The Religious-Question Doctrine: Free-Exercise Right or Anti-Establishment Immunity?

18 Pages Posted: 15 Mar 2016

See all articles by Frederick Mark Gedicks

Frederick Mark Gedicks

Brigham Young University - J. Reuben Clark Law School

Date Written: March 2016

Abstract

This Essay argues that the source of judicial inconsistency in applying the U.S. religious-question doctrine is confusion about whether the doctrine protects a free-exercise right held by religious individuals and groups against government interference, or is instead an anti-establishment immunity stemming from a structural disability on government (and especially judicial) action with respect to questions of religious belief and practice. Part 1 sketches the religious-question doctrine as it emerged from the U.S. Supreme Court’s church property and office cases. Part 2 explains that ‘rights’ and ‘structure’ are distinct jurisprudential concepts whose application yields differing results. Part 3 argues that attending to these differences yields important explanatory insights about the religious-question doctrine, using as brief illustrations the clergy child-abuse cases in the United States, and the treatment of church “autonomy” by the European Court of Human Rights.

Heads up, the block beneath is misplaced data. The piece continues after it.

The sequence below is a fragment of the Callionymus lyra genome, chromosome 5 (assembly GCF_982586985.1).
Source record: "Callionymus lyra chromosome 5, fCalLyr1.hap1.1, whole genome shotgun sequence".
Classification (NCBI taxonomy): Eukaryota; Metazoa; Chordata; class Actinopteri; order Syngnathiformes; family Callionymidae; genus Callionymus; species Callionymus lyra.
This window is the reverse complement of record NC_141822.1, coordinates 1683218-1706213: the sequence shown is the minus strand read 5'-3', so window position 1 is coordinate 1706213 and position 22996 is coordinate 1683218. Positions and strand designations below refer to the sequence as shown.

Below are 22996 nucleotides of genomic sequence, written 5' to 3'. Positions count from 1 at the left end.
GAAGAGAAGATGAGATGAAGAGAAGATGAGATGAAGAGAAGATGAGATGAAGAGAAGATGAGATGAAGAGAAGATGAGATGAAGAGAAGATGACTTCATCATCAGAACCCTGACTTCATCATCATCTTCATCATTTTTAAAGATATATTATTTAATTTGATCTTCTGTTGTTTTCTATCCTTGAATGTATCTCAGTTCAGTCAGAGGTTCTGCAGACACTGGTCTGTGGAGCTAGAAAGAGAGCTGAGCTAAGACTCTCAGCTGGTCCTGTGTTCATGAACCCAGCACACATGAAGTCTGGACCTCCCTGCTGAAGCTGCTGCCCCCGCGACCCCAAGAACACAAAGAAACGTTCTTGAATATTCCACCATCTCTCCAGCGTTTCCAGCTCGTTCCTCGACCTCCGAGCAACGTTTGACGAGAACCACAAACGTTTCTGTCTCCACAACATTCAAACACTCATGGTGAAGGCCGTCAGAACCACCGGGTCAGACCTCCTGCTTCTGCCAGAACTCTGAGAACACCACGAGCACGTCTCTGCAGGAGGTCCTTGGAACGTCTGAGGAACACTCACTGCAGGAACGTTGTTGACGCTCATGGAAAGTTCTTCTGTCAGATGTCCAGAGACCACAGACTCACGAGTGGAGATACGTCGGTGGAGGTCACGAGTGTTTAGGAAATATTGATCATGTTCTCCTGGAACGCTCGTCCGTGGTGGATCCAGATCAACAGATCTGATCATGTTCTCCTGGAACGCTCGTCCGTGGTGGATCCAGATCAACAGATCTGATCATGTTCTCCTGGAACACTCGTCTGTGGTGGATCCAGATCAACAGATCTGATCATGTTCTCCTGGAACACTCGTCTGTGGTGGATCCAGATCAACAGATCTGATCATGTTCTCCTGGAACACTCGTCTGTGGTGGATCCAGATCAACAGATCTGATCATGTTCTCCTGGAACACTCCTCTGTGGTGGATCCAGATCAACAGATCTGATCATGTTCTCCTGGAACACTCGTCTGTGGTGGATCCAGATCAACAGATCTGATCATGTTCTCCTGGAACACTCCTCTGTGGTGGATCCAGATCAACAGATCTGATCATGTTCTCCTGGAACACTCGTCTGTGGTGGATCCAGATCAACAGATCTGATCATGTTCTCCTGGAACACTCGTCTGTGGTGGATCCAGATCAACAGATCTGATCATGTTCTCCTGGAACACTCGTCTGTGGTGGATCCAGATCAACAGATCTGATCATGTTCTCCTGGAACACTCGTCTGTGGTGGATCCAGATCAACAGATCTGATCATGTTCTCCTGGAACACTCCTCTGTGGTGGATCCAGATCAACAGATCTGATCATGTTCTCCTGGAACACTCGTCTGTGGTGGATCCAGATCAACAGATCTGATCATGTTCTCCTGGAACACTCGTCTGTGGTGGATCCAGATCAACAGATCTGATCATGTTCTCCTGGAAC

Keywords: Disability, duty, free exercise rights, anti-establishment immunity, religious question doctrine, rights, structure

Suggested Citation

Gedicks, Frederick Mark, The Religious-Question Doctrine: Free-Exercise Right or Anti-Establishment Immunity? (March 2016). Robert Schuman Centre for Advanced Studies Research Paper No. RSCAS 2016/10, BYU Law Research Paper No. 16-12, Available at SSRN: https://ssrn.com/abstract=2746593 or http://dx.doi.org/10.2139/ssrn.2746593

Frederick Mark Gedicks (Contact Author)

Brigham Young University - J. Reuben Clark Law School ( email )

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